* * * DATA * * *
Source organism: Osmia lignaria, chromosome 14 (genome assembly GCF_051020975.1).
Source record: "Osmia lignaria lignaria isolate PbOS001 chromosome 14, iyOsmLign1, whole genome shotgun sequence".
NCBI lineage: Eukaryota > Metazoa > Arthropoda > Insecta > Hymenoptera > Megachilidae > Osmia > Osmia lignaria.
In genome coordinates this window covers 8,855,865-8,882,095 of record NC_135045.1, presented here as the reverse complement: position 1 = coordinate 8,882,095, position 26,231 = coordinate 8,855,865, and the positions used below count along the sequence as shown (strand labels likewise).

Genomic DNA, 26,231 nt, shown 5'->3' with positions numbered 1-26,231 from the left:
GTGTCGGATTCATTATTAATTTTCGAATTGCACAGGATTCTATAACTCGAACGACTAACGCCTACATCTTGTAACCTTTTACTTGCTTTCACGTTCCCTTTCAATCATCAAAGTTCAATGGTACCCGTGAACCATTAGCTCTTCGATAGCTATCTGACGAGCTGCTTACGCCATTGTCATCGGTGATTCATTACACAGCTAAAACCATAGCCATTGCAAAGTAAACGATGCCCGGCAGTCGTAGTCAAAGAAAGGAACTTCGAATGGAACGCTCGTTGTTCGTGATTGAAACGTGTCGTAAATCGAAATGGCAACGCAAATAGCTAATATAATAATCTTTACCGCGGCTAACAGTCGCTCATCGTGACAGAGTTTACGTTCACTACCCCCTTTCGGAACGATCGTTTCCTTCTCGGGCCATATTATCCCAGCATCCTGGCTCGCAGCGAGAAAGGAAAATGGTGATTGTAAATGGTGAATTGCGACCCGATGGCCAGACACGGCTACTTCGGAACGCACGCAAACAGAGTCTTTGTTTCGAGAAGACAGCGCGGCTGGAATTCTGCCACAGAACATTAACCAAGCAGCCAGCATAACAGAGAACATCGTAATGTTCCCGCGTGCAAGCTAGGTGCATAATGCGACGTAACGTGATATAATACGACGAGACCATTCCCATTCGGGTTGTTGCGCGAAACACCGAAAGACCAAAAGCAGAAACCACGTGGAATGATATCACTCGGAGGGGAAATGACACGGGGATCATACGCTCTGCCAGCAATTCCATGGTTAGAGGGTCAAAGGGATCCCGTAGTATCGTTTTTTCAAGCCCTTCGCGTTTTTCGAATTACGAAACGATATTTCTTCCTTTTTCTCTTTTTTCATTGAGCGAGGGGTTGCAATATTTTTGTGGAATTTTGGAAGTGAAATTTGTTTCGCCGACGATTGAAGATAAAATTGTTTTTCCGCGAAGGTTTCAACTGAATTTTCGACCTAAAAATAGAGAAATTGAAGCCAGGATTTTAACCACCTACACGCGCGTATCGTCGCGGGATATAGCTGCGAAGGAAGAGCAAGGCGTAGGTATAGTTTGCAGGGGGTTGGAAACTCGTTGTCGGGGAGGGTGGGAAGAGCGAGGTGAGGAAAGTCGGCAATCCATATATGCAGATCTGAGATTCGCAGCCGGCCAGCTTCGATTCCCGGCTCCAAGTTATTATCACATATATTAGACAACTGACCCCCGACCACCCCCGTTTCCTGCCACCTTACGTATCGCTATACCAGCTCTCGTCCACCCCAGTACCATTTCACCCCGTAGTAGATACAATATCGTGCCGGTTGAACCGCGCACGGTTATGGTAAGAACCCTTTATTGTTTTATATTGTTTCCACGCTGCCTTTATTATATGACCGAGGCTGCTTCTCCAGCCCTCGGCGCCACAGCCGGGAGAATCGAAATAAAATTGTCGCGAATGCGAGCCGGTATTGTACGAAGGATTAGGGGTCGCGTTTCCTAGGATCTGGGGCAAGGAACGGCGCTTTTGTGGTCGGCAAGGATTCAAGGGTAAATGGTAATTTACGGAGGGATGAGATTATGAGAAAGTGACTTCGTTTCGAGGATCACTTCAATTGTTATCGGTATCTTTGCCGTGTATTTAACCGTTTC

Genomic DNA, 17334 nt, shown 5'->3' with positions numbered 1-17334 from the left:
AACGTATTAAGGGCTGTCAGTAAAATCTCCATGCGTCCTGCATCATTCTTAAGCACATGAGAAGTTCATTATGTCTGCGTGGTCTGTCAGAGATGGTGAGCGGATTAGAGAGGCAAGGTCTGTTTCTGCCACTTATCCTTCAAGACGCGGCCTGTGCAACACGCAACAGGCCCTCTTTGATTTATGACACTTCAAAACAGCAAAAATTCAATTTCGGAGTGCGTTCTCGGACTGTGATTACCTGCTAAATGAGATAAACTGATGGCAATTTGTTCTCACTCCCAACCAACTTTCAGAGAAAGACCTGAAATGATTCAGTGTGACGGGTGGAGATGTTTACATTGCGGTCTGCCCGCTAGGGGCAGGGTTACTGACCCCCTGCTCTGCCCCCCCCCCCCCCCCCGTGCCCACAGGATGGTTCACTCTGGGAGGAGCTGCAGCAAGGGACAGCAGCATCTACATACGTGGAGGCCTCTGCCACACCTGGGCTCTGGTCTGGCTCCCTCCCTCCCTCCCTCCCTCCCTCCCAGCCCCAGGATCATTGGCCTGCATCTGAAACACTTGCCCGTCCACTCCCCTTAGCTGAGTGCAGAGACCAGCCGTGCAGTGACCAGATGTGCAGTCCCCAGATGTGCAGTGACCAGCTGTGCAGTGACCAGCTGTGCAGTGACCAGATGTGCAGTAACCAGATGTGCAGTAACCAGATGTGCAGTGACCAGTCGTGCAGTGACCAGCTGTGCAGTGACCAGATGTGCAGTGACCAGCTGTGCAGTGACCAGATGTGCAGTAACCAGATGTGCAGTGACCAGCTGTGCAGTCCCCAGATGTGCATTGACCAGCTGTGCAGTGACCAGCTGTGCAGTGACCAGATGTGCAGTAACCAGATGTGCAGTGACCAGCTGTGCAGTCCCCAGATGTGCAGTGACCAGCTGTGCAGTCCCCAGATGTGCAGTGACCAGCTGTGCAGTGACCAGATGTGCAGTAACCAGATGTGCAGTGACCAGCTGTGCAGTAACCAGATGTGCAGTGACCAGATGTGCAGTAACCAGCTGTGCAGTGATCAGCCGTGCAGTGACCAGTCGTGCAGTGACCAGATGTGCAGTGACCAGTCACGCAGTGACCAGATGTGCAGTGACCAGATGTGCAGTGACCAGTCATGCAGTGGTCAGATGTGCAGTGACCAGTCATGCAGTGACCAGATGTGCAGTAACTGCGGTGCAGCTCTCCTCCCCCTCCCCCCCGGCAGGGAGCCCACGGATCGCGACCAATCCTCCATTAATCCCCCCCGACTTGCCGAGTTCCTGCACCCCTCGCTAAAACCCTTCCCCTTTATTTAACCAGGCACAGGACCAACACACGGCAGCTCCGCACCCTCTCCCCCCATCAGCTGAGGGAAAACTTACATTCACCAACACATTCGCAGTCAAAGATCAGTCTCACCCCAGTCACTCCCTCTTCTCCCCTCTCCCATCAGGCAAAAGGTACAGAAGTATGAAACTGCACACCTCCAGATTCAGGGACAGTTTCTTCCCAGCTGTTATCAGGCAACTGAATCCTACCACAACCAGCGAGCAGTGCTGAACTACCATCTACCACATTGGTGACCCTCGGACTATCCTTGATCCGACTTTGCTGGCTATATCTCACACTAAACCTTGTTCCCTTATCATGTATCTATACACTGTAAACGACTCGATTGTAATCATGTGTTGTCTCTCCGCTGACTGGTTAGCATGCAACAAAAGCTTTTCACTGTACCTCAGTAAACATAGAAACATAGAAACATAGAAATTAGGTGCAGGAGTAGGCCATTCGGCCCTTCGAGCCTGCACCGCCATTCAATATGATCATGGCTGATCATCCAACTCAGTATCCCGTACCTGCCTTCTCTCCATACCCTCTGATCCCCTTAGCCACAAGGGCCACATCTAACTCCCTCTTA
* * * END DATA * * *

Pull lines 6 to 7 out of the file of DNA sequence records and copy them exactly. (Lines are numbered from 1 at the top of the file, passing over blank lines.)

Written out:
GTGTCGGATTCATTATTAATTTTCGAATTGCACAGGATTCTATAACTCGAACGACTAACGCCTACATCTTGTAACCTTTTACTTGCTTTCACGTTCCCTTTCAATCATCAAAGTTCAATGGTACCCGTGAACCATTAGCTCTTCGATAGCTATCTGACGAGCTGCTTACGCCATTGTCATCGGTGATTCATTACACAGCTAAAACCATAGCCATTGCAAAGTAAACGATGCCCGGCAGTCGTAGTCAAAGAAAGGAACTTCGAATGGAACGCTCGTTGTTCGTGATTGAAACGTGTCGTAAATCGAAATGGCAACGCAAATAGCTAATATAATAATCTTTACCGCGGCTAACAGTCGCTCATCGTGACAGAGTTTACGTTCACTACCCCCTTTCGGAACGATCGTTTCCTTCTCGGGCCATATTATCCCAGCATCCTGGCTCGCAGCGAGAAAGGAAAATGGTGATTGTAAATGGTGAATTGCGACCCGATGGCCAGACACGGCTACTTCGGAACGCACGCAAACAGAGTCTTTGTTTCGAGAAGACAGCGCGGCTGGAATTCTGCCACAGAACATTAACCAAGCAGCCAGCATAACAGAGAACATCGTAATGTTCCCGCGTGCAAGCTAGGTGCATAATGCGACGTAACGTGATATAATACGACGAGACCATTCCCATTCGGGTTGTTGCGCGAAACACCGAAAGACCAAAAGCAGAAACCACGTGGAATGATATCACTCGGAGGGGAAATGACACGGGGATCATACGCTCTGCCAGCAATTCCATGGTTAGAGGGTCAAAGGGATCCCGTAGTATCGTTTTTTCAAGCCCTTCGCGTTTTTCGAATTACGAAACGATATTTCTTCCTTTTTCTCTTTTTTCATTGAGCGAGGGGTTGCAATATTTTTGTGGAATTTTGGAAGTGAAATTTGTTTCGCCGACGATTGAAGATAAAATTGTTTTTCCGCGAAGGTTTCAACTGAATTTTCGACCTAAAAATAGAGAAATTGAAGCCAGGATTTTAACCACCTACACGCGCGTATCGTCGCGGGATATAGCTGCGAAGGAAGAGCAAGGCGTAGGTATAGTTTGCAGGGGGTTGGAAACTCGTTGTCGGGGAGGGTGGGAAGAGCGAGGTGAGGAAAGTCGGCAATCCATATATGCAGATCTGAGATTCGCAGCCGGCCAGCTTCGATTCCCGGCTCCAAGTTATTATCACATATATTAGACAACTGACCCCCGACCACCCCCGTTTCCTGCCACCTTACGTATCGCTATACCAGCTCTCGTCCACCCCAGTACCATTTCACCCCGTAGTAGATACAATATCGTGCCGGTTGAACCGCGCACGGTTATGGTAAGAACCCTTTATTGTTTTATATTGTTTCCACGCTGCCTTTATTATATGACCGAGGCTGCTTCTCCAGCCCTCGGCGCCACAGCCGGGAGAATCGAAATAAAATTGTCGCGAATGCGAGCCGGTATTGTACGAAGGATTAGGGGTCGCGTTTCCTAGGATCTGGGGCAAGGAACGGCGCTTTTGTGGTCGGCAAGGATTCAAGGGTAAATGGTAATTTACGGAGGGATGAGATTATGAGAAAGTGACTTCGTTTCGAGGATCACTTCAATTGTTATCGGTATCTTTGCCGTGTATTTAACCGTTTC

Genomic DNA, 17334 nt, shown 5'->3' with positions numbered 1-17334 from the left: